Of course, Lucy’s apparent determination to stay in the dark about things sometimes seems unlikely to you – couldn’t she really have known what the gloves and masks were for? But Strout’s ability to soak every page in equivocation, in a kind of admiration – expertly honed now through four Lucy novels, including Oh William! selected for this year’s Booker – perfectly evokes the childlike disconnection with which Lucy takes (and takes) the world. Simply put, you believe it. She came, as we are reminded again and again (and maybe just once in a while too often), from an emotionally and materially impoverished background, a “very, very sad family.” Granted, she’s now a successful writer — a name big enough to make book tours and television appearances — but the barely-named terrors of her upbringing have left her fatally unnerved by the world and its inner workings.
Meanwhile, confinement life “by the sea” is getting into its rhythm. The couple bicker over puzzles, take walks – William gets up early to take his “five thousand first steps”. They shop (wash their clothes right after), cook, piss each other off – “he wanted lots of praise for every meal he made – I noticed” – and become “addicted” to the newspaper televised. “Every day another state had more cases, but I still didn’t understand what was in store for us,” Lucy says as New York explodes “with a horror I almost couldn’t seem to absorb.” She is appalled when William, a scientist, confesses to her that he thinks the situation could last “a year”.
Strout is, of course, at his best on the emotional – and family – fallout from the lockdown. Meeting for the first time in many months, masked and socially distanced, Lucy’s daughters cry when they realize they ‘can’t even give a family hug’. A friend comes to visit him, seated in the distance on a lawn chair. A depressing macho parent playing golf needs to be scared and quarantined. A surprise visit from the girls later is so gratifying that it seems to leave an “afterglow” – an observation that touches you deeply, because isn’t it something we’ve all experienced? In fact, Lucy’s relationship with her daughters – the resentments, the distance, the simple burning fact of their love for each other – is rendered here with a naked honesty that is often heartbreaking.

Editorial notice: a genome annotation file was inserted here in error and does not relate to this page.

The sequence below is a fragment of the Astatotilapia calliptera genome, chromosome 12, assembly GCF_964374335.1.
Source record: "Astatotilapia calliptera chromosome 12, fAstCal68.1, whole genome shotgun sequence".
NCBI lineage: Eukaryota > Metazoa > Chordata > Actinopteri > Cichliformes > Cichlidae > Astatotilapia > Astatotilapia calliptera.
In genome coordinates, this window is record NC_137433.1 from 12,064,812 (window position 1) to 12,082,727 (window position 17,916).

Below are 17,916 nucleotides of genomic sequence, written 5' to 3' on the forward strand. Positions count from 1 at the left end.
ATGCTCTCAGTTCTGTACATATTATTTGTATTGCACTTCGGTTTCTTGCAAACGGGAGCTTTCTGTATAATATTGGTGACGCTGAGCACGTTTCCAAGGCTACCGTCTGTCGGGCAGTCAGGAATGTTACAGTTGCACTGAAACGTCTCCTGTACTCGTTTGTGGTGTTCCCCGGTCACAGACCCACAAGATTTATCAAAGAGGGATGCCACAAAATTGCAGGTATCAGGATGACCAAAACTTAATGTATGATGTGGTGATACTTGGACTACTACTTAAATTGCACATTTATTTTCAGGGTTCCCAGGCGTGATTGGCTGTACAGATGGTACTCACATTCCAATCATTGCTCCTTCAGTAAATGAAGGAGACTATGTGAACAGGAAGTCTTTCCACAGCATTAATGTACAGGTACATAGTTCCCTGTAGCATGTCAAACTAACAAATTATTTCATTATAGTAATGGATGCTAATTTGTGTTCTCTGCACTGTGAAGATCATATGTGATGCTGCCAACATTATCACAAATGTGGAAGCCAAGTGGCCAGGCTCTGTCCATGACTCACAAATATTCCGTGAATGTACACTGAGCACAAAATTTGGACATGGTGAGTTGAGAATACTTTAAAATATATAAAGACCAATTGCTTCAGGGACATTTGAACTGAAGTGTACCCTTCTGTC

And Strout is equally shrewd about the eternal compromises of love, marriage, and ex-marriage. Finding herself in such sudden and perpetual closeness to the man who was once her husband, Lucy sometimes finds she can’t stand it. William isn’t as emotionally available as the male neighbor she walks with, William doesn’t like seeing her floss, and, she now recalls, William “doesn’t like to hear anything negative.” But he is, she admits, often able to communicate with their daughters in ways that she cannot.
Above all – because it’s no spoiler to say it’s a love story – he’s just incapable of being anything but generous with her, even if it’s a generosity that Lucy finds himself unable to accept without “a shudder of apprehension”. He admits, “Yours is the life I wanted to save,” explaining why he got her out of New York. “We all live with people – and places – and things – that we have given a lot of importance to,” Lucy thinks. “But we’re all weightless, in the end.” Maybe so, but I’m not sure I’ve ever read a novel that better explains why that, probably, is enough.